One of the biggest questions heading into Tesla's (NASDAQ:TSLA) Model 3 event last week was whether or not the company would include supercharging capability for free or if it would be an added option.
I figured that Tesla would charge extra for it, in order to help fund supercharger infrastructure expansion while also limiting congestion. At the same time, it also wouldn't make sense to charge the same price as it previously cost to enable supercharging on older Model S vehicles. It seemed like $1,000 to $1,500 seemed reasonable.
Elon Musk had seemingly answered this question during the unveiling. But it turns out he didn't.
That's what he said
At the event, Musk said, "With respect to supercharging, all Model 3s will come with supercharging standard." But Musk didn't elaborate beyond that.
After the Model 3 site went live, Tesla almost immediately adjusted the language and added "capable" to the description, suggesting that that it may not be standard. I reached out to Tesla to clarify, and spokeswoman Alexis Georgeson responded in an emailed statement to The Motley Fool:
All Model 3 will have the capability for Supercharging. We haven't specified (and aren't right now) whether supercharging will be free.
So it seems that what Musk was referring to was that all Model 3 cars will have the necessary supercharging hardware standard, but it may or may not be enabled by default.
Why Tesla will still probably charge extra
As Tesla considers how to proceed, it's very likely that the sheer number of Model 3 reservations that the company has gathered thus far will probably push the company toward charging extra for the option.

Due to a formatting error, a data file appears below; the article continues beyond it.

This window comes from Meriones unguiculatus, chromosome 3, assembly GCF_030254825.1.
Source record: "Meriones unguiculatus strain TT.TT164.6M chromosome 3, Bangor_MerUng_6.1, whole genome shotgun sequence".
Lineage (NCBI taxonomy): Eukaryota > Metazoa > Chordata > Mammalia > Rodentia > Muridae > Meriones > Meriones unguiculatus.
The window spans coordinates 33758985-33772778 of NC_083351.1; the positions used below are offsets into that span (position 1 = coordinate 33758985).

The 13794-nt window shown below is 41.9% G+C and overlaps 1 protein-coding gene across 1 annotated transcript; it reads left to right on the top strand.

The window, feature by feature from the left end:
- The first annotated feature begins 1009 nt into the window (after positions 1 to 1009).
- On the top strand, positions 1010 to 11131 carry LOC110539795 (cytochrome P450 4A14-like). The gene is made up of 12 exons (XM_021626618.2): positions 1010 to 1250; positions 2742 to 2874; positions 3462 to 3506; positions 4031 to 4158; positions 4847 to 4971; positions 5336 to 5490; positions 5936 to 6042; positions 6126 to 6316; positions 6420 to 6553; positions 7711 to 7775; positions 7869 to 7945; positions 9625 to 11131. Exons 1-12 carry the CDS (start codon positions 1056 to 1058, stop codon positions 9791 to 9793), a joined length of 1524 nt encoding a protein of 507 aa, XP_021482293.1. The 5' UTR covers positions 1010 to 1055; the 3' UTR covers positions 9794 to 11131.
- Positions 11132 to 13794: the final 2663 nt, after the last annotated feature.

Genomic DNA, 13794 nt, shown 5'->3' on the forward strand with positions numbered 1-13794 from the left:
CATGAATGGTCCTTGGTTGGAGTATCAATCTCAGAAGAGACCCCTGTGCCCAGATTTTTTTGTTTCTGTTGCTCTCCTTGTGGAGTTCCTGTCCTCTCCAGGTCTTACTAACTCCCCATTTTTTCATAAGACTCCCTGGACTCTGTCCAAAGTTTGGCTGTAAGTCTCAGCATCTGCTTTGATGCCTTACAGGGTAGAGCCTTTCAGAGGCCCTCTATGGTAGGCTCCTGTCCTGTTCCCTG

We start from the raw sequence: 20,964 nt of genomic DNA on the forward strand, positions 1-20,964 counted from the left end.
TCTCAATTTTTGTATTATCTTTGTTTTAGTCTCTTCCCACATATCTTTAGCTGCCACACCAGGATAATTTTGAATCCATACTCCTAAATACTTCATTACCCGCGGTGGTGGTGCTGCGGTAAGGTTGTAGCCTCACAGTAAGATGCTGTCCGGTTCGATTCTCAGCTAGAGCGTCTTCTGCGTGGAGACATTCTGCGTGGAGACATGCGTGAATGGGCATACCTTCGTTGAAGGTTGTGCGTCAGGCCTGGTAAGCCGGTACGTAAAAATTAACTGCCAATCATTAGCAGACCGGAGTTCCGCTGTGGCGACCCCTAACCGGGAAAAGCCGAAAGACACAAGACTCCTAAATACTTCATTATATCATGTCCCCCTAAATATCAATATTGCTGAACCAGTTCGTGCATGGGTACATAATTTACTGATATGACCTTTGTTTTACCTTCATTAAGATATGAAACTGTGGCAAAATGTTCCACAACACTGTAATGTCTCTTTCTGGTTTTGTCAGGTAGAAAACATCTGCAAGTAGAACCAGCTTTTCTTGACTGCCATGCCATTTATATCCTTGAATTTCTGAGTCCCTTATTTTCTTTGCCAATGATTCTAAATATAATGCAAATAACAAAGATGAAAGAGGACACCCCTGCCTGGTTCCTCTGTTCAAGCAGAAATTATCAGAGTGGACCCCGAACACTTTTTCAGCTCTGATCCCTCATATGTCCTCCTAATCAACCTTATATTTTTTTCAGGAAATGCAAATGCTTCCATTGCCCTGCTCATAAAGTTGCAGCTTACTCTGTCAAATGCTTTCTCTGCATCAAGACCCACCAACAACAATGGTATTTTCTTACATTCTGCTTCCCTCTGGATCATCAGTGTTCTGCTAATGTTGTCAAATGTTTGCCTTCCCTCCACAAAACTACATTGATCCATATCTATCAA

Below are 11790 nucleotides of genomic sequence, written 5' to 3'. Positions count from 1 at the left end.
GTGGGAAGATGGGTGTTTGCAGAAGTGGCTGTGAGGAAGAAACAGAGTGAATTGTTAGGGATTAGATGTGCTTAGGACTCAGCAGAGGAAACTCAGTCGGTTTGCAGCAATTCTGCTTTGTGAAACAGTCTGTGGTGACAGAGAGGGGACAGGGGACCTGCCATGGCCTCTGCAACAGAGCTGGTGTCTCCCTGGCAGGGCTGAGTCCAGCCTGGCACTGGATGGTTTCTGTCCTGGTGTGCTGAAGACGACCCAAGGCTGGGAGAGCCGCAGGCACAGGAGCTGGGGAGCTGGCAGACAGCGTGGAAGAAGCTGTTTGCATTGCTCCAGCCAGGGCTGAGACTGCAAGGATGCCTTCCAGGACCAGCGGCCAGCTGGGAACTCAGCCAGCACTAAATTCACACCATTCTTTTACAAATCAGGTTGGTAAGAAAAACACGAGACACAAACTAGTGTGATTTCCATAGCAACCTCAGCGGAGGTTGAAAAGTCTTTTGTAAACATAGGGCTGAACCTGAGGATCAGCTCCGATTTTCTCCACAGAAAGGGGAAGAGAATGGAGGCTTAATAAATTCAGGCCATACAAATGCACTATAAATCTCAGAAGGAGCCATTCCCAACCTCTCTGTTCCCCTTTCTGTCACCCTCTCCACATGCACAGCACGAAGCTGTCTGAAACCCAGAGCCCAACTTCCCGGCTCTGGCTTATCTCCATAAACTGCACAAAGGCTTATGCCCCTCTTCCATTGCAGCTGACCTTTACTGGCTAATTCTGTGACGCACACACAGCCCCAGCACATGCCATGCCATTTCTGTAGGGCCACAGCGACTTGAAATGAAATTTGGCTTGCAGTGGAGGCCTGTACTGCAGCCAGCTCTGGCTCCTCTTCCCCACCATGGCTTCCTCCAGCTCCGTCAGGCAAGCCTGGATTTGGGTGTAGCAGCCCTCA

There are a few reasons why. First off, aforementioned congestion concerns at superchargers are particularly potent when you consider how many people have already reserved (nearly 300,000) the vehicle. Tesla plans to double worldwide Superchargers to about 7,200 by the end of next year, but we're still talking about a lot of cars hitting the road. At least, if Tesla can successfully ramp production, which will be no small task in itself.
Considering the value that supercharging brings, it's also a justifiable option from the consumer perspective. Plenty of people would opt to enable supercharging. At the same time, consumers that only drive locally could save by choosing not to enable it. There are some other possible pricing structures that Tesla community members have discussed, such as pay-per-use or time-limited models, but it may not be worth the trouble to implement payment systems. The simplest route would be to charge a flat fee for lifetime supercharging.
The massive reservation tally also shows that Tesla would be leaving an awful lot of money on the table by not charging for it. Supercharging is an extremely valuable service, and while cost was built into the higher-priced Model S, the Model 3 ramp will be quite different. Frankly, Tesla itself doesn't even know quite yet how the cost curve will play out since it's still too early.